“The invention of the teenager was a mistake. Once you identify a period of life in which people get to stay out late but don’t have to pay taxes, naturally, no one wants to live any other way.”
― Judith Martin
This quote, from Judith Martin, better known as “Miss Manners” exemplifies the best parts of living like a teenager. But when I was a teenager, which was after cave drawings but before the invention of the fax machine, I was never told by my parents to “Look up from that screen!”. Simply because the only screens that existed were the ones that protected us from being entirely consumed by mosquitoes, given that I grew up in Winnipeg.
While manners simply never go out of fashion, social situations change with each generation. You should still never talk while you’re eating, or lick your knife, and always say please and thank you, but “Mobile Manners” are something that my generation of parenting is having to enforce while never having had to adhere to it as a child, particularly as a teenager.
Reading texts while Mom is talking is the new blank expression. Furiously typing texts while Dad is disciplining is the new eye rolling. So how do we teach our kids what is socially acceptable in the world of smartphones, when we are treading through these landmines ourselves?
Until the passing of Texting and Driving legislation, many parents could be found talking, texting and being generally distracted, something that our young kids observed. I myself used to refer to traffic lights as BlackBerry Pitstops.
A recent PC mobile poll conducted by Leger Marketing shows that we are still not modeling perfect behavior in front of our children, even though smartphones have been around for quite a while, and common sense and legislation tell us to change. 22% of us have typed or texted while driving, 30% of us text or talk while walking, and 37 per cent of us have used our phones in the bathroom.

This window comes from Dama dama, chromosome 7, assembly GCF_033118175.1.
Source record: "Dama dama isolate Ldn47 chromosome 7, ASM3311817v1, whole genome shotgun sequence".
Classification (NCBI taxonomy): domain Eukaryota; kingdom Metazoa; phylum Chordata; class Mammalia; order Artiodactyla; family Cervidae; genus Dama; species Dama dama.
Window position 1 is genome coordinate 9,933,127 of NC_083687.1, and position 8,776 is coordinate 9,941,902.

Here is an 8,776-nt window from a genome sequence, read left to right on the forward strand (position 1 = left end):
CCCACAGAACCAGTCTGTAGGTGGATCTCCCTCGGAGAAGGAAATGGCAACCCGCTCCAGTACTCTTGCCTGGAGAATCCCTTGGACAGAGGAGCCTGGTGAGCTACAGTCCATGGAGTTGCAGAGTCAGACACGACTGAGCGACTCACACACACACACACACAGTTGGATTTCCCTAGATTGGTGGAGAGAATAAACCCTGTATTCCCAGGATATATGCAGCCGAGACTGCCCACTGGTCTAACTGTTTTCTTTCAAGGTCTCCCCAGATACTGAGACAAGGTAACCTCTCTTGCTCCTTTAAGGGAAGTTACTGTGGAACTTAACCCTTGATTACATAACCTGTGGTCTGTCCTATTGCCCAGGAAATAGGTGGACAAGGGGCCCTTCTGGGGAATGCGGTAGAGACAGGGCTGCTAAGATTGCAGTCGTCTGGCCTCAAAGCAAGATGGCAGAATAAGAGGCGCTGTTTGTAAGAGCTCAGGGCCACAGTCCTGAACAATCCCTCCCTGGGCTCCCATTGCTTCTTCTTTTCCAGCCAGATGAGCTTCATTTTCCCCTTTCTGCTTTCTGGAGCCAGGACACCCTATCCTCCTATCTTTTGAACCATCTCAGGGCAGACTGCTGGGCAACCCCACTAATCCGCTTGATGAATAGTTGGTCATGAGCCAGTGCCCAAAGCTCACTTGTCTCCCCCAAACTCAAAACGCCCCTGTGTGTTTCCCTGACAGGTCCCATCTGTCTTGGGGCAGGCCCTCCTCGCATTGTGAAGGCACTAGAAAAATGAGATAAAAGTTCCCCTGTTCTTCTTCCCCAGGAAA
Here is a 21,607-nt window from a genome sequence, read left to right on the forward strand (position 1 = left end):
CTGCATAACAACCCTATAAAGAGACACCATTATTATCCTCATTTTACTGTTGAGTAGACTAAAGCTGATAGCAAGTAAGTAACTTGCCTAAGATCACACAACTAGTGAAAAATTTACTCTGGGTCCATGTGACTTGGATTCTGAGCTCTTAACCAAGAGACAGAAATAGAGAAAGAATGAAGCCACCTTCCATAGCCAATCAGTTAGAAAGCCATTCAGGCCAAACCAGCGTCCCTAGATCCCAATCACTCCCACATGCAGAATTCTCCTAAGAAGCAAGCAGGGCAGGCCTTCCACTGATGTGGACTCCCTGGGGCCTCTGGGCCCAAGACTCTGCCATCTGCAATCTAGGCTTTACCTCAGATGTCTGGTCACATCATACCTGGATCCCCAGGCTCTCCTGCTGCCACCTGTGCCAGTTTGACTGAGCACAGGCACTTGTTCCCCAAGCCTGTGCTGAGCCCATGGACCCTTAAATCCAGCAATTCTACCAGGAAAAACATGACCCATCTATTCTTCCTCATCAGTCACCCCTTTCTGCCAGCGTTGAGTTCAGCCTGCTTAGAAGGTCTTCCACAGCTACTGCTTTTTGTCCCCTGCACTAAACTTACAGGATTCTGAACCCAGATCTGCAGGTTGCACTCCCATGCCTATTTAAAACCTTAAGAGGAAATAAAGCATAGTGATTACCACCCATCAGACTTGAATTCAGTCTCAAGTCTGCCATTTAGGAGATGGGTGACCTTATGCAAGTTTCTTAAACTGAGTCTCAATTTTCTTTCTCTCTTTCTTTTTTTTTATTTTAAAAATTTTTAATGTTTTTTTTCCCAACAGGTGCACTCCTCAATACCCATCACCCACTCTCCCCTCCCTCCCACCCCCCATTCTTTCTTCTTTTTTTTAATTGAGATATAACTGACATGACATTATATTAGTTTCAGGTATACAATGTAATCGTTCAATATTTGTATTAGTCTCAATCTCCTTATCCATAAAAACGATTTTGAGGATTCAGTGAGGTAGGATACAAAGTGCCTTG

While using a phone in the bathroom isn’t technically dangerous, it is of course extremely unhygienic… and more than a little off-putting. Texting and driving is extremely dangerous, and doing it in front of your teenager doubles the danger, as they see our behaviour as normal and potentially mimic it when they start driving. As much as they don’t want to be like us, as we didn’t want to be like our boring old parents, they develop their values and norms by watching us.
Take advantage of having a teen in the car to make them your Designated Texter or Talker if you need to communicate while on the road. But don’t let them take it into the bathroom at the gas station…
That’s just good manners.
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This article first appeared in Huffington Post and can be found at this link: http://www.huffingtonpost.ca/../../kathy-buckworth/cell-phone-etiquette-_b_5759970.html